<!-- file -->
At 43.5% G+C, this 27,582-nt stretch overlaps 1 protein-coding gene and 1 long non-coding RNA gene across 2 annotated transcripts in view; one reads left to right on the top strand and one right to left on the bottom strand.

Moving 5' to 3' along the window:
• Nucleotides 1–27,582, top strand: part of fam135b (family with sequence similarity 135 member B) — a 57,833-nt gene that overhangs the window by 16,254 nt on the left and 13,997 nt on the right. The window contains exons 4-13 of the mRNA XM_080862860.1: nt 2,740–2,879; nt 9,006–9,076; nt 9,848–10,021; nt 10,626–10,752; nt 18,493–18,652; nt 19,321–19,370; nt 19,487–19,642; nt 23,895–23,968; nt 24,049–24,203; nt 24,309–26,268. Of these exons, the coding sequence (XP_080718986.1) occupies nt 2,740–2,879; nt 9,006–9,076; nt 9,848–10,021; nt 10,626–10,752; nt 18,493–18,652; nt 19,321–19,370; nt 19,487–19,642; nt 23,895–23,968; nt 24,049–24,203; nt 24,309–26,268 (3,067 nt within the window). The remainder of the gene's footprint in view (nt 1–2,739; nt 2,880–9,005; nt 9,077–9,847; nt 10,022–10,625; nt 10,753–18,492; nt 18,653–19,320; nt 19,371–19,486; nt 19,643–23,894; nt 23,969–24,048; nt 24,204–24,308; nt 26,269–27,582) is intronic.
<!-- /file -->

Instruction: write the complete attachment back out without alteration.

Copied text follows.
At 43.5% G+C, this 27,582-nt stretch overlaps 1 protein-coding gene and 1 long non-coding RNA gene across 2 annotated transcripts in view; one reads left to right on the top strand and one right to left on the bottom strand.

Moving 5' to 3' along the window:
• Nucleotides 1–27,582, top strand: part of fam135b (family with sequence similarity 135 member B) — a 57,833-nt gene that overhangs the window by 16,254 nt on the left and 13,997 nt on the right. The window contains exons 4-13 of the mRNA XM_080862860.1: nt 2,740–2,879; nt 9,006–9,076; nt 9,848–10,021; nt 10,626–10,752; nt 18,493–18,652; nt 19,321–19,370; nt 19,487–19,642; nt 23,895–23,968; nt 24,049–24,203; nt 24,309–26,268. Of these exons, the coding sequence (XP_080718986.1) occupies nt 2,740–2,879; nt 9,006–9,076; nt 9,848–10,021; nt 10,626–10,752; nt 18,493–18,652; nt 19,321–19,370; nt 19,487–19,642; nt 23,895–23,968; nt 24,049–24,203; nt 24,309–26,268 (3,067 nt within the window). The remainder of the gene's footprint in view (nt 1–2,739; nt 2,880–9,005; nt 9,077–9,847; nt 10,022–10,625; nt 10,753–18,492; nt 18,653–19,320; nt 19,371–19,486; nt 19,643–23,894; nt 23,969–24,048; nt 24,204–24,308; nt 26,269–27,582) is intronic.